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Nora T. Akins Headshot

Resist the Rescue!

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Some managers, especially those new to the role believe they need to know everything. They see themselves as the answer-man or the go-to-person. This thinking unnecessarily reduces one's confidence and works against the role of manager, coach or leader. Managing is getting things done through others, using people as a resource; not directing each action.

Responding to others' questions with the answers feels good. You might see yourself as a servant-leader, but that is not the case. This person isn't a leader; she is a firefighter, in reaction mode putting one fire out after another. She may feel good about her ability to put fires out, but she really wants approval from others and recognition.

Beware of falling into this role that can also be described as the rescuer. Charlie Sheppard, author of Save Your Drama for Your Mama describes the rescuer as someone with the answers, who avoids confrontation. Sheppard says, "The rescuer sees others as flawed, incapable of handling honest feedback, and unable to help themselves." Rescuers withhold feedback because they don't want to hurt others, and they want to be liked. In the rescuer's eye, she may be saving the person's feelings. In fact, she is setting herself up to continue to rescue.

Holding others accountable is a management skill; a skill that can be learned and requires practice. When done well, it develops people. Sheppard contrast the role of rescuer with coach.

A Rescuer's message to the rescued is, "You are not doing well. It's a good thing that I'm here to save you."

A Coach's message to the coached is, "I'm here to assist you to further develop your own innate potential."

Rescuers take on more work than their own because of their desire to be liked by others. They may also discount the ability or work ethic of others and just do the task because it is easier than getting the work done through others. It avoids conflict and allows them to feel needed and superior.

I demonstrated the rescuer role not long ago in dog agility class. My 110 pound dog was on the dog walk, (a 12-inch wide, 12-foot long plank elevated four feet by two ramps of the same dimension). I was afraid my dog might hurt herself with a misstep and wanted her to protect her. My arm was up with my hand toward her as I walked beside her on the ground. The instructor told me I was demonstrating my lack of confidence in my dog. She was right and my dog wasn't being provided clear direction. My arm up as if to save my big dog's fall was irrational. We tried it again, and we both walked confidently.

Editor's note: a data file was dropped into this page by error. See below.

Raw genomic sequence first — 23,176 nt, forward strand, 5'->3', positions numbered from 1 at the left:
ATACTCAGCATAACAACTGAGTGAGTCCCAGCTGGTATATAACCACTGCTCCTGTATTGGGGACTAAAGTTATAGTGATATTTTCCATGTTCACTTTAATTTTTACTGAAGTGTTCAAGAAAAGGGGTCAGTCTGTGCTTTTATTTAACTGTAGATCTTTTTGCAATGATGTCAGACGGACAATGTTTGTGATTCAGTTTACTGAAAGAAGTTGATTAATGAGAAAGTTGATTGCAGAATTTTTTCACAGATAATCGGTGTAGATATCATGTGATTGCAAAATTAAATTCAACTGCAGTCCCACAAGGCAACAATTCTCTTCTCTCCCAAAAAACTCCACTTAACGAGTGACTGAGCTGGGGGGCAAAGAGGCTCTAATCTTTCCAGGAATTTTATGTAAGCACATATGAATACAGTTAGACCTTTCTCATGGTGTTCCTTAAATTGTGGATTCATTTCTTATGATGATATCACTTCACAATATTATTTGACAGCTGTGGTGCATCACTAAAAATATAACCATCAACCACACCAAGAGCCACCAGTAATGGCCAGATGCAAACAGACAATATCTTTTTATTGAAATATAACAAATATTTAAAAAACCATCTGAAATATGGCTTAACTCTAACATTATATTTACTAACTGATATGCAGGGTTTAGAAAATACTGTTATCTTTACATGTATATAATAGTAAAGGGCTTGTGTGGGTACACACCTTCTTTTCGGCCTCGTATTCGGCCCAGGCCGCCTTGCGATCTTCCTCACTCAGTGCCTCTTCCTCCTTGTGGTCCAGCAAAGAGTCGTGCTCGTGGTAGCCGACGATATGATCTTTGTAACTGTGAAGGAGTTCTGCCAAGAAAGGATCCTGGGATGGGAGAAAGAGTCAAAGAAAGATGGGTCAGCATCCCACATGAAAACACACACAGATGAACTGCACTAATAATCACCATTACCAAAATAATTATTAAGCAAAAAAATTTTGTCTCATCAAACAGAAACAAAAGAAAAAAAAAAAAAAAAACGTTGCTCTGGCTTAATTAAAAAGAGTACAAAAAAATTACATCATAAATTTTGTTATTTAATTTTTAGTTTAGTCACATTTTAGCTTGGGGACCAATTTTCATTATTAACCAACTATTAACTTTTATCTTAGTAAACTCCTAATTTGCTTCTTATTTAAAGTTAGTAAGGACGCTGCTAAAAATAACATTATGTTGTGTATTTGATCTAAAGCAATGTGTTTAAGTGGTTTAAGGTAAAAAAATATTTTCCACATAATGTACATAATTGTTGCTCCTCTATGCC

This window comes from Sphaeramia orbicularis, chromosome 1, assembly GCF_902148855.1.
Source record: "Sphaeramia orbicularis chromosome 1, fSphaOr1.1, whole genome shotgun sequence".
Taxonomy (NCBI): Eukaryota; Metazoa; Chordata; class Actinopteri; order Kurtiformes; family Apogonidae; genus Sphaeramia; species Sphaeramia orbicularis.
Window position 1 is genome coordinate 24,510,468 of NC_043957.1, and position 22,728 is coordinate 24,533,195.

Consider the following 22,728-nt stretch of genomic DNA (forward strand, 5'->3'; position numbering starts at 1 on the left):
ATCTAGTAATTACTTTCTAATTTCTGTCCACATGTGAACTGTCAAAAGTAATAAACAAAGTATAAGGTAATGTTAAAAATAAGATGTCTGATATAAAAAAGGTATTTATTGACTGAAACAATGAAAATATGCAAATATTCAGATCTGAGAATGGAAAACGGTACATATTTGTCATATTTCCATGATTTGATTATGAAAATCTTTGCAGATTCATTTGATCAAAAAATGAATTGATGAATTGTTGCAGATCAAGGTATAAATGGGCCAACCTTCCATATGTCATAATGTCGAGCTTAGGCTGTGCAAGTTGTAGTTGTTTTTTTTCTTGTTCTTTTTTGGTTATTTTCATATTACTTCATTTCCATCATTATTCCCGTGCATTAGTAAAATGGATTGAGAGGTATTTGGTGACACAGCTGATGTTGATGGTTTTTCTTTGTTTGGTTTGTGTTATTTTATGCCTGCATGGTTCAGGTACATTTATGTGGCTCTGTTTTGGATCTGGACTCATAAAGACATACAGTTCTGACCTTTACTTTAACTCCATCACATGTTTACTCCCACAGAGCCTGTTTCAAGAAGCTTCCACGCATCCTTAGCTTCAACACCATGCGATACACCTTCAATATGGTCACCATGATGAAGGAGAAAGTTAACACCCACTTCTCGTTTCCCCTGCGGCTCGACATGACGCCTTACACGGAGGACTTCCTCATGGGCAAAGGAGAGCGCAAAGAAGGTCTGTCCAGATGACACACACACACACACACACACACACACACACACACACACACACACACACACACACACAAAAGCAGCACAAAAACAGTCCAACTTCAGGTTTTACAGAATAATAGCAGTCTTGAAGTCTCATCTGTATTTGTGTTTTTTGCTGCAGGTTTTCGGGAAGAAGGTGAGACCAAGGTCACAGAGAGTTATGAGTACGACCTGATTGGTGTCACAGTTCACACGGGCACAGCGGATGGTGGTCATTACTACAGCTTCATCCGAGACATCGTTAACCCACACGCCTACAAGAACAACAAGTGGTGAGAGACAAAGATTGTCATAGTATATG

As rescuers, we hold our employees back. We make them rely on us; our job as managers is to rely on them to get the work done. Rescuers set low expectations for others because they don't have confidence in their ability. Leaders believe in their followers and openly provide feedback to help others improve. Managers who resist the rescue create a healthy and respectful workplace.

Learn to resist the rescue. Knowing where you are today is an essential step of planning for tomorrow. Identify triggers that throw you into the rescuer role. Recognize that you have a choice to be a rescuer or a coach. Examine the intention you have and the intention you believe of the person who needs help. Use Covey's second habit, "Begin with end in mind." Realize the purpose of your position is to develop the skills of your people. Accept that providing honest feedback is a requirement of any supervisory position. Develop that skill.